Much like Bilbo, writers sometimes fall into this rut of being too busy, or too preoccupied, to spend even a small amount of time doing what they know they love—writing. It is not always easy to dedicate time to writing, but if you love the way your words weave together—if you find satisfaction in creating imagery and composing stories—then writing is what you were meant to do.

Taking a break from your work is a good—and healthy—practice. However, if you avoid writing because of fear, laziness, or “writer’s block,” then it is time to jump back behind the laptop, notebook, or typewriter, and start weaving words again. This is the only way you will ever make progress—by literally writing something. Sentences don’t form themselves, after all.

Write every day, even if just one hundred words. Like any skill, writing evolves through practice. Continue to write, and your talent and experience can only grow.

3. “For even the very wise cannot see all ends.” ~Gandalf, The Fellowship of the Ring

Some writers like to outline. Others, like Stephen King, claim that outlines make a book staler than those that are written spontaneously.

But whether or not you outline, don’t be afraid to change course. No story—no piece of writing for that matter—will ever turn out exactly as the author intended. Some sub-plot or some new character is bound to crop up half-way through the work, and even the smallest changes can alter the original course of the story.

Don’t let this frighten you. Part of the joy of writing is not knowing where your story is heading. Sometimes re-writing an entire chapter—or an entire work—is the best thing that you can do for your story. In the long-run, your creation will be better for it.

This quotation also serves as encouragement to not give up on your work. Writing is difficult. Good
writing is an art that takes years to master and more than a lifetime to perfect. But the truth is, you do not know where your writing will take you. You cannot possibly predict if, in ten years, you will be at the top of the “Best Sellers” list or inspire a nation with your words. Strive to make your writing the best that it can be, and don’t give up on your dreams. Do not let others discourage you—they can no more see the end than you can. And if you stay true to yourself and your passions, it will be a beautiful end, indeed—an end that you chose to achieve.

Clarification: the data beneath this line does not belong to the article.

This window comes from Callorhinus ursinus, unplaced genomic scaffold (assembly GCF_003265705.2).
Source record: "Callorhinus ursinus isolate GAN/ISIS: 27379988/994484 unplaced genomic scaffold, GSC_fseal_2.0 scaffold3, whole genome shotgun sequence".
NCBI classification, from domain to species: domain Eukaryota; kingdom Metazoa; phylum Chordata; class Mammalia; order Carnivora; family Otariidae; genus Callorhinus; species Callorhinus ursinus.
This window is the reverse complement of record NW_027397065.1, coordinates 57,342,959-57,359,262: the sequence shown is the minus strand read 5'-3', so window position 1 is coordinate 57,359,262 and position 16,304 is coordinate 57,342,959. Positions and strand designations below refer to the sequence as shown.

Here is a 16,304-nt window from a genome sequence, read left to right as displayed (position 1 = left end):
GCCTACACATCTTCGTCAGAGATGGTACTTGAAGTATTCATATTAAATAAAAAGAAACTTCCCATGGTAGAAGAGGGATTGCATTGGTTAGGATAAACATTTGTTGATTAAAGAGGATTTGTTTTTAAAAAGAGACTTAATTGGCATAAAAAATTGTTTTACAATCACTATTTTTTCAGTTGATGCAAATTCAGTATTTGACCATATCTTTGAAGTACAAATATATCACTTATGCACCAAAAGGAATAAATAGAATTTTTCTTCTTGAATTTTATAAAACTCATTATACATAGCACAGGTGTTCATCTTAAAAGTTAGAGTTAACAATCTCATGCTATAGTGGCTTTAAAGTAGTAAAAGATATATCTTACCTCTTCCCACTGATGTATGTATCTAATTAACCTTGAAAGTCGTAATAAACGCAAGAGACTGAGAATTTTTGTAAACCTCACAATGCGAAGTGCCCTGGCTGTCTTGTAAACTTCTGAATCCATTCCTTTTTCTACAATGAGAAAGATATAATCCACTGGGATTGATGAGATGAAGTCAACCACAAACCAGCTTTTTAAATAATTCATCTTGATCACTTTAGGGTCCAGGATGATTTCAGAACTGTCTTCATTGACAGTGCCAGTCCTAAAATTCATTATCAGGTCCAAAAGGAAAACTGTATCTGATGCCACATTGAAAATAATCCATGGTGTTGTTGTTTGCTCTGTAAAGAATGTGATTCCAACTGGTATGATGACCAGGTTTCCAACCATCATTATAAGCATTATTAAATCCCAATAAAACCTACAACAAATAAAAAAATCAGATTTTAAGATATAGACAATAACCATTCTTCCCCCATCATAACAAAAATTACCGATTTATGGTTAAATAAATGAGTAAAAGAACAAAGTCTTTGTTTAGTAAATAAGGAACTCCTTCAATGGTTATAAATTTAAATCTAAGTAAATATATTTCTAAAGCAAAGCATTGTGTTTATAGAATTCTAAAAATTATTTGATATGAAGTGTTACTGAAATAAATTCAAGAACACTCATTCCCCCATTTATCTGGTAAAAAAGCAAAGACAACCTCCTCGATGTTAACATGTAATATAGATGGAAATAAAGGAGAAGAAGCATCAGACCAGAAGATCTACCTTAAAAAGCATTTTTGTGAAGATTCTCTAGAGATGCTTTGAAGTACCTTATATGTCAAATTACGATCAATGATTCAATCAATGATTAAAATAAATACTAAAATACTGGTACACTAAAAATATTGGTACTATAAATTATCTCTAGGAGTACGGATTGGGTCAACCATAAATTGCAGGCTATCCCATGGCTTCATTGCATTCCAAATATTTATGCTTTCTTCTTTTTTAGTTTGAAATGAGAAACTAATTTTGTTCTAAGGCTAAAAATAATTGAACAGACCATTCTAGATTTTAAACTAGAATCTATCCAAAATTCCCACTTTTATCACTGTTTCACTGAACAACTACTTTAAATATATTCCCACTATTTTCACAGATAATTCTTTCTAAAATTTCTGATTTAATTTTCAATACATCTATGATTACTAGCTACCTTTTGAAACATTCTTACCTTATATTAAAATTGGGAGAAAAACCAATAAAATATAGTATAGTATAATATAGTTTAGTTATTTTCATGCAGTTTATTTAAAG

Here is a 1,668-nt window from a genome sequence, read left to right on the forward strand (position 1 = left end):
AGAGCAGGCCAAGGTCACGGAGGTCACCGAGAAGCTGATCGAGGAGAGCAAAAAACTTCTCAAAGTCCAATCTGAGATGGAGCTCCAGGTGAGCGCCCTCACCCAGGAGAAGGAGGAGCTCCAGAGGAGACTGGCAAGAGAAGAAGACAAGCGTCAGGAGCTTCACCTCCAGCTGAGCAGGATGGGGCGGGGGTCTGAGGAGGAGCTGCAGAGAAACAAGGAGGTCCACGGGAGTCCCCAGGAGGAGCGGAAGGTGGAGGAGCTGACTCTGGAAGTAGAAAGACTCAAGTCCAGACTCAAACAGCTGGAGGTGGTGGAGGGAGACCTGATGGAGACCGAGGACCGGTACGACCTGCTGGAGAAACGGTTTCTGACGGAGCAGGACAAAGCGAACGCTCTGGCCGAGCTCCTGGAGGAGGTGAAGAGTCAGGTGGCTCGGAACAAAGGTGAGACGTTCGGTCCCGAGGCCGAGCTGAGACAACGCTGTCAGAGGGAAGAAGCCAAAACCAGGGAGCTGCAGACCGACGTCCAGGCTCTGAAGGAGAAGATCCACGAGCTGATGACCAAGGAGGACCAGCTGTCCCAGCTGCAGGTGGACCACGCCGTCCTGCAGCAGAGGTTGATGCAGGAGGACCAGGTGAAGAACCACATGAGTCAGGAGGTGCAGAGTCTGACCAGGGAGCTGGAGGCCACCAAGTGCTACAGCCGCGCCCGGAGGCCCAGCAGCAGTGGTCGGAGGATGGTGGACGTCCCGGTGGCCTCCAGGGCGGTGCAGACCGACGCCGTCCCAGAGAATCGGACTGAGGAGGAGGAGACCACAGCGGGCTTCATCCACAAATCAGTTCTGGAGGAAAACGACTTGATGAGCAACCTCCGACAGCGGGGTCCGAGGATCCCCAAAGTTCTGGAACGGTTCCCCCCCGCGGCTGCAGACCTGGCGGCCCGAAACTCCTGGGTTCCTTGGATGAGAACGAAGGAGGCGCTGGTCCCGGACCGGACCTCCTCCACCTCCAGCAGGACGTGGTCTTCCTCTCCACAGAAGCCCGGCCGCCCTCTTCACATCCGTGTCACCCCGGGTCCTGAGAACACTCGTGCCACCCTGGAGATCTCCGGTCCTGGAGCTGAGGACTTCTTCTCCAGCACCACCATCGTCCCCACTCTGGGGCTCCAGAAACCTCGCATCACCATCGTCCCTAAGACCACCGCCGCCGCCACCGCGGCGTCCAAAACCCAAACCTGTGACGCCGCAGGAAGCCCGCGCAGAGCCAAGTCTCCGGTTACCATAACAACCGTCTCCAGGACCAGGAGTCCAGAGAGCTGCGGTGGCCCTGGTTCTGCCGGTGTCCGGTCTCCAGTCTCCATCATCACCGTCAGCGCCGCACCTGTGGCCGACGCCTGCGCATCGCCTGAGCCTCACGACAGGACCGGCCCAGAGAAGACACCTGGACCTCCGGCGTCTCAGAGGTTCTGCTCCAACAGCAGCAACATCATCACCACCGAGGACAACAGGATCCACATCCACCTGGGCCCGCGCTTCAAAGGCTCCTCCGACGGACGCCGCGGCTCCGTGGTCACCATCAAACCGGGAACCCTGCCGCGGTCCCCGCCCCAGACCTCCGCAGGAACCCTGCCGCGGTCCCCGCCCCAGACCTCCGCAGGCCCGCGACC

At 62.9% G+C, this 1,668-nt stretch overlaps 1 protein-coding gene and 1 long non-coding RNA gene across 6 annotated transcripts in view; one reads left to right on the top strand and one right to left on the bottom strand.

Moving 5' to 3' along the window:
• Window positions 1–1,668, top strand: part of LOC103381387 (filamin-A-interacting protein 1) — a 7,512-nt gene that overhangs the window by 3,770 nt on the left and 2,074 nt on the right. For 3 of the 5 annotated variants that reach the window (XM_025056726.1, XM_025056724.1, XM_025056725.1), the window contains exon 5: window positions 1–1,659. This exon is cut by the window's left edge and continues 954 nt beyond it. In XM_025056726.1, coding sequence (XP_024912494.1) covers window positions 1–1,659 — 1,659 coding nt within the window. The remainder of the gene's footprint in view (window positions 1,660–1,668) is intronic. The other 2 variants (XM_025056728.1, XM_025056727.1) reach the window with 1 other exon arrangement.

4. “All we have to decide is what to do with the time that is given us.” ~Gandalf, The Fellowship of the Ring

This is, perhaps, Gandalf’s most iconic and inspirational quotation. When Frodo expresses that the Ring is too large a burden for him to carry, Gandalf comforts the hobbit with these words.

We are all appointed a specific time to live on this planet, and a specific time to leave it. All life has meaning and purpose, and what we choose to do with our time is very important. We are only given one life to live, and we must live it to its fullest.

If you were born to write, ask yourself what stories you were meant to tell. Then write them. Words can change the world. Your stories, poetry, essays, and manuscripts, are all gifts given to you. It is your responsibility to write them so that others can experience them as well. Use your talents and tales responsibly. Use them to give back to others. Use them to better yourself and your world.


  1. Great post, I have read / heard these before obviously but it's interesting to see them pulled out and commented on. I particularly love number 4...

    1. Thank you for reading, Cliveanthony :) I thought that offering writing advice via Gandalf's quotes would mix things up a bit. I'm glad that you enjoyed the article. I agree: number four is an incredibly inspirational thought.